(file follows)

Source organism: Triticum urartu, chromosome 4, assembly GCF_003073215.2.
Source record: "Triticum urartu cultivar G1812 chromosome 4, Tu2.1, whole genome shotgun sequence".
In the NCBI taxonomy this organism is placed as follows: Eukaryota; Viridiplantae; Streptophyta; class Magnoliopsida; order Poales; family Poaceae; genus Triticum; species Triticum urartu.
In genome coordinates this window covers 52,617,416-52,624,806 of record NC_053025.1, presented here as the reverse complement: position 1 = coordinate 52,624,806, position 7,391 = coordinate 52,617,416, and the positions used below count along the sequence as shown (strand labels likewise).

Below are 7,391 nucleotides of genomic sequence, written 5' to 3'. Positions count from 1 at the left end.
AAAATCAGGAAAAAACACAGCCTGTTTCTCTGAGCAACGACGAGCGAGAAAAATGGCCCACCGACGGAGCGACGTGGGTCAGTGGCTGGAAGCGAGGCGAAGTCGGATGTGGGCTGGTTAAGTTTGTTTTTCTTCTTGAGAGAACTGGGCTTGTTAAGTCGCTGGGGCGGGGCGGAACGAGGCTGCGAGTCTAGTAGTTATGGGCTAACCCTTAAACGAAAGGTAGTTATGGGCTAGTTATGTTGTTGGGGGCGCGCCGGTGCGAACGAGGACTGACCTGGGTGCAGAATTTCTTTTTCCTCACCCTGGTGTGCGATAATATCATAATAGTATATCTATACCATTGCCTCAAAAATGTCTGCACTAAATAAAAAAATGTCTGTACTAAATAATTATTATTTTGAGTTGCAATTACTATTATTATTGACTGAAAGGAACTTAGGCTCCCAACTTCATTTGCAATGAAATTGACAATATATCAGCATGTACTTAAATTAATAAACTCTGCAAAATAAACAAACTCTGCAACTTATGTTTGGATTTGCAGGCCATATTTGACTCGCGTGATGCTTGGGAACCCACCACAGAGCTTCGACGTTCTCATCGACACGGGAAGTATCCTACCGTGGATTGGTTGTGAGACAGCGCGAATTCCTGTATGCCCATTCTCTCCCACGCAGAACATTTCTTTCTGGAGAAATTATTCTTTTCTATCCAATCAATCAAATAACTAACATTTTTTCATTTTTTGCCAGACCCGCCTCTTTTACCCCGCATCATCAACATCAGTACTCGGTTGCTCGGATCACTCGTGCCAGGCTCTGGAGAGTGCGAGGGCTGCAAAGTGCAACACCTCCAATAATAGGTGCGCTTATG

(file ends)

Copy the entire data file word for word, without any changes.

Source organism: Triticum urartu, chromosome 4, assembly GCF_003073215.2.
Source record: "Triticum urartu cultivar G1812 chromosome 4, Tu2.1, whole genome shotgun sequence".
In the NCBI taxonomy this organism is placed as follows: Eukaryota; Viridiplantae; Streptophyta; class Magnoliopsida; order Poales; family Poaceae; genus Triticum; species Triticum urartu.
In genome coordinates this window covers 52,617,416-52,624,806 of record NC_053025.1, presented here as the reverse complement: position 1 = coordinate 52,624,806, position 7,391 = coordinate 52,617,416, and the positions used below count along the sequence as shown (strand labels likewise).

Below are 7,391 nucleotides of genomic sequence, written 5' to 3'. Positions count from 1 at the left end.
AAAATCAGGAAAAAACACAGCCTGTTTCTCTGAGCAACGACGAGCGAGAAAAATGGCCCACCGACGGAGCGACGTGGGTCAGTGGCTGGAAGCGAGGCGAAGTCGGATGTGGGCTGGTTAAGTTTGTTTTTCTTCTTGAGAGAACTGGGCTTGTTAAGTCGCTGGGGCGGGGCGGAACGAGGCTGCGAGTCTAGTAGTTATGGGCTAACCCTTAAACGAAAGGTAGTTATGGGCTAGTTATGTTGTTGGGGGCGCGCCGGTGCGAACGAGGACTGACCTGGGTGCAGAATTTCTTTTTCCTCACCCTGGTGTGCGATAATATCATAATAGTATATCTATACCATTGCCTCAAAAATGTCTGCACTAAATAAAAAAATGTCTGTACTAAATAATTATTATTTTGAGTTGCAATTACTATTATTATTGACTGAAAGGAACTTAGGCTCCCAACTTCATTTGCAATGAAATTGACAATATATCAGCATGTACTTAAATTAATAAACTCTGCAAAATAAACAAACTCTGCAACTTATGTTTGGATTTGCAGGCCATATTTGACTCGCGTGATGCTTGGGAACCCACCACAGAGCTTCGACGTTCTCATCGACACGGGAAGTATCCTACCGTGGATTGGTTGTGAGACAGCGCGAATTCCTGTATGCCCATTCTCTCCCACGCAGAACATTTCTTTCTGGAGAAATTATTCTTTTCTATCCAATCAATCAAATAACTAACATTTTTTCATTTTTTGCCAGACCCGCCTCTTTTACCCCGCATCATCAACATCAGTACTCGGTTGCTCGGATCACTCGTGCCAGGCTCTGGAGAGTGCGAGGGCTGCAAAGTGCAACACCTCCAATAATAGGTGCGCTTATG